Chianti Classico is located in the heart of Tuscany in central Italy, expanding for 71,800 hectares and comprising the area between the cities of Florence in the north and Sienna in the south. It covers 4 important communes: Greve, Radda, Gaiole and Castellina.

It’s important that you don’t confuse Chianti Classico with generic Chianti or with any of the six Chiantis subzones (Rufina, Montespertoli, Montelbano, Colli Aretini, Colline Pisani or Colli Senesi), which are outside of the Chianti Classico region. These are a good source of inexpensive Sangiovese, though never reaching the high quality of Classico.


When in doubt about what Chianti you are about to purchase, always make sure that the bottle has the black rooster image (see left), which is the official symbol/logo of the Chianti Classico appellation.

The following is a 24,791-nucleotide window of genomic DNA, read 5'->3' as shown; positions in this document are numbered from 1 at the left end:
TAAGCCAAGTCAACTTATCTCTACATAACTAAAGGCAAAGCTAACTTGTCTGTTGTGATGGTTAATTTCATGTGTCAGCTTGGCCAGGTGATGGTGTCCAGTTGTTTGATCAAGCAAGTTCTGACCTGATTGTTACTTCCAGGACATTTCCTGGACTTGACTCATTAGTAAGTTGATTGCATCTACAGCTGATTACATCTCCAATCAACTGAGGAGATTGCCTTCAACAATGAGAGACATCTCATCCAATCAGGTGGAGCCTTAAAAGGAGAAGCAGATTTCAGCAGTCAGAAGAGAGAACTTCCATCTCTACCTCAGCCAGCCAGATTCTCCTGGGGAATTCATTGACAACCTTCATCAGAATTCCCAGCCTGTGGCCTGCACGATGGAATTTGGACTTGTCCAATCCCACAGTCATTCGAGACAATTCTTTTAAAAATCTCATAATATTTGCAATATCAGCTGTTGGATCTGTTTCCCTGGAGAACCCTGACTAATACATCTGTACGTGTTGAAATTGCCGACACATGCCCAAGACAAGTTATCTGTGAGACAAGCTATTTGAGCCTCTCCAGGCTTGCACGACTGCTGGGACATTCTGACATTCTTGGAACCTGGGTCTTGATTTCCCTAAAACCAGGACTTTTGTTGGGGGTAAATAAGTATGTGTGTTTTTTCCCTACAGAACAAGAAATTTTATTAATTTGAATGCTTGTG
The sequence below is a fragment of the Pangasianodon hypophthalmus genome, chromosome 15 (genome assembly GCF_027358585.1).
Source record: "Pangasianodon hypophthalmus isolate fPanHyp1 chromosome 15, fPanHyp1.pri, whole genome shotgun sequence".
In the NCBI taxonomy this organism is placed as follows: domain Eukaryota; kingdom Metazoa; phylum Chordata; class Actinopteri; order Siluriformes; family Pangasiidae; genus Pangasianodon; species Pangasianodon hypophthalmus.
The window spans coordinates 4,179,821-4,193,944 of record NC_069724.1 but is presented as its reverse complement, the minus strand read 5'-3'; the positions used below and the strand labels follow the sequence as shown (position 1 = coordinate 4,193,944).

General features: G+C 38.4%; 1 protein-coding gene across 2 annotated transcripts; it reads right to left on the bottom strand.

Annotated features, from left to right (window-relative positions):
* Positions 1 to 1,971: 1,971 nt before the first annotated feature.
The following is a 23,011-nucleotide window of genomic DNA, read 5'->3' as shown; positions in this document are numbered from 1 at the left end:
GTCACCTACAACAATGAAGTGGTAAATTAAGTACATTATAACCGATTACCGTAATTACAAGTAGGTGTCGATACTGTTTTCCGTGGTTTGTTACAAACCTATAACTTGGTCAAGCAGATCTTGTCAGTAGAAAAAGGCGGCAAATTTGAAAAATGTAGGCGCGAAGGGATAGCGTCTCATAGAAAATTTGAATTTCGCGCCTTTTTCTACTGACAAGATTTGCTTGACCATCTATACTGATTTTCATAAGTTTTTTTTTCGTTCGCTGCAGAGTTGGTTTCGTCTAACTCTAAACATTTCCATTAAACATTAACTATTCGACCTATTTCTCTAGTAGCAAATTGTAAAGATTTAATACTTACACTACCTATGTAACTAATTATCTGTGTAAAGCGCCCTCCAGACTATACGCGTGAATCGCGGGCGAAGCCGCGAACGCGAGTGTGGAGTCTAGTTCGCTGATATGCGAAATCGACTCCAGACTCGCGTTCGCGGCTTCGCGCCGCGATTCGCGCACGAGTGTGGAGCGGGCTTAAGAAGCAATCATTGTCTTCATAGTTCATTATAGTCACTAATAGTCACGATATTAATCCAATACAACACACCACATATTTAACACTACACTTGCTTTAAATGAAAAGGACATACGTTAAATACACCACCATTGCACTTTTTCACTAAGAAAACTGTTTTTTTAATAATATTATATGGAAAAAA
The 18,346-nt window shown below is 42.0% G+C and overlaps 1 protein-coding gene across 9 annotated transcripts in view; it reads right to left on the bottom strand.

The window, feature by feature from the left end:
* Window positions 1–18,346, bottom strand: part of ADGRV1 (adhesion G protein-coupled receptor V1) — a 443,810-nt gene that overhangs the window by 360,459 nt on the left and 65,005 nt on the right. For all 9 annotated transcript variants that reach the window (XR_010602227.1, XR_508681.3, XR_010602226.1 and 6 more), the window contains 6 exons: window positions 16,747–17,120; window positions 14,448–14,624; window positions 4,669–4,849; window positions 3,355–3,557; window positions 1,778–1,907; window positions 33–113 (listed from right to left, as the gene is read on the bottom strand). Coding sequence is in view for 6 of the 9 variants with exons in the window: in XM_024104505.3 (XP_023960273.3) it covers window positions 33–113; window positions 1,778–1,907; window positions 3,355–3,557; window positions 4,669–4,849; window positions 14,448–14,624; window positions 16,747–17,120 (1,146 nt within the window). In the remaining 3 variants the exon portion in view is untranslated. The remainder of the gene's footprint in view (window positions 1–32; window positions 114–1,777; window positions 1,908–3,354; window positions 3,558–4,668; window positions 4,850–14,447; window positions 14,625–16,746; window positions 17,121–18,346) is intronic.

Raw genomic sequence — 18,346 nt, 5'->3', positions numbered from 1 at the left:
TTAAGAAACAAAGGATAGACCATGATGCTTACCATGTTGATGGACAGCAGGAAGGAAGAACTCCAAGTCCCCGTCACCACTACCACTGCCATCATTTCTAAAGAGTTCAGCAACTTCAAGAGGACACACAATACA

The most important geographic influence in Chianti Classico are the Apennines mountains that start in the NW, by Liguria and continue south across the peninsula ending in Calabria, located to the SW. The proximity to the mountains as well as the proximity to the Tyrrhenian sea will provide coolness to the vineyards that usually enjoy a very warm, Mediterranean climate during the day. The topography of Chianti Classico is indeed very hilly with most vineyards planted on undulating terrains or small mountains that face South or SW. There are two types of soils here, the most important is the Galestro which is a rocky, schistous and clayey soil and the second one is the Albarese, which is a rich limestone and marl soil. Both of these soils will help tame the vigor of Sangiovese that needs to be kept in check to produce high quality wines.